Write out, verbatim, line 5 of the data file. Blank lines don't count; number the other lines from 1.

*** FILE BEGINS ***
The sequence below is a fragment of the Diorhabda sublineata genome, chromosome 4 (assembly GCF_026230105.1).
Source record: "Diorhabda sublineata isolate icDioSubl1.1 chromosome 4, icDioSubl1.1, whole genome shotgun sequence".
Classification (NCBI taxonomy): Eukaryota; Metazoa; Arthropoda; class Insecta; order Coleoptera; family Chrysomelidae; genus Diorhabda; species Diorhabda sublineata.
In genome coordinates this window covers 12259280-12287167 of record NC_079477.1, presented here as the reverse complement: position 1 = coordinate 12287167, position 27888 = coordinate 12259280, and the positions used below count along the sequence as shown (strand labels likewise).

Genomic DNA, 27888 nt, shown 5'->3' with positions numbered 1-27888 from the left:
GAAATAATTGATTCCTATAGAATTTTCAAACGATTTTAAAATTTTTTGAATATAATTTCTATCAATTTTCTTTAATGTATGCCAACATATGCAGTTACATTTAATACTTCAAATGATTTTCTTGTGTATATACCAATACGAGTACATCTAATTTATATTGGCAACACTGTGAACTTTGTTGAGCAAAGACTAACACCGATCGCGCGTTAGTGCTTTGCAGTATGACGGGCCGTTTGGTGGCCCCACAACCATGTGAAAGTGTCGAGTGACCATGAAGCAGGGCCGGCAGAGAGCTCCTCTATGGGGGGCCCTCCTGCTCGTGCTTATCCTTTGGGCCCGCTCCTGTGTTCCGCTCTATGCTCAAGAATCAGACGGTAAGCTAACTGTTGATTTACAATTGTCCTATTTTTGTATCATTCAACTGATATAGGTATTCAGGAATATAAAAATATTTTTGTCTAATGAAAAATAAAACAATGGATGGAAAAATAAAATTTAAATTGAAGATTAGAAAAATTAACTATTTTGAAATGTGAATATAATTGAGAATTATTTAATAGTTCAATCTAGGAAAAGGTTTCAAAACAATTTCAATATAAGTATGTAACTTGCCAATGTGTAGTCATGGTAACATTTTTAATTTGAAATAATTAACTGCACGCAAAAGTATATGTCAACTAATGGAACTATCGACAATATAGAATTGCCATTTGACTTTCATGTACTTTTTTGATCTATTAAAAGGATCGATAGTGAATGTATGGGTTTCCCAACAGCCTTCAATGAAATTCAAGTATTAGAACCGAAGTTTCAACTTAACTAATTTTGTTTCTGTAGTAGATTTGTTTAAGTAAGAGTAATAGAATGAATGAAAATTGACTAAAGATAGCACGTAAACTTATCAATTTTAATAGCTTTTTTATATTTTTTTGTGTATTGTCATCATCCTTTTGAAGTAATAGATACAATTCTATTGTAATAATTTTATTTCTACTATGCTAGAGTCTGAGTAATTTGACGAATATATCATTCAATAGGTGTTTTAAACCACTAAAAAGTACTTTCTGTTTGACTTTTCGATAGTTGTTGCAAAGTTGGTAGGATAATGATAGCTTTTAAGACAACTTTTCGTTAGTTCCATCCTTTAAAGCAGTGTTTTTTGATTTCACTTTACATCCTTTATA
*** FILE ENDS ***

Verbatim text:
Genomic DNA, 27888 nt, shown 5'->3' with positions numbered 1-27888 from the left: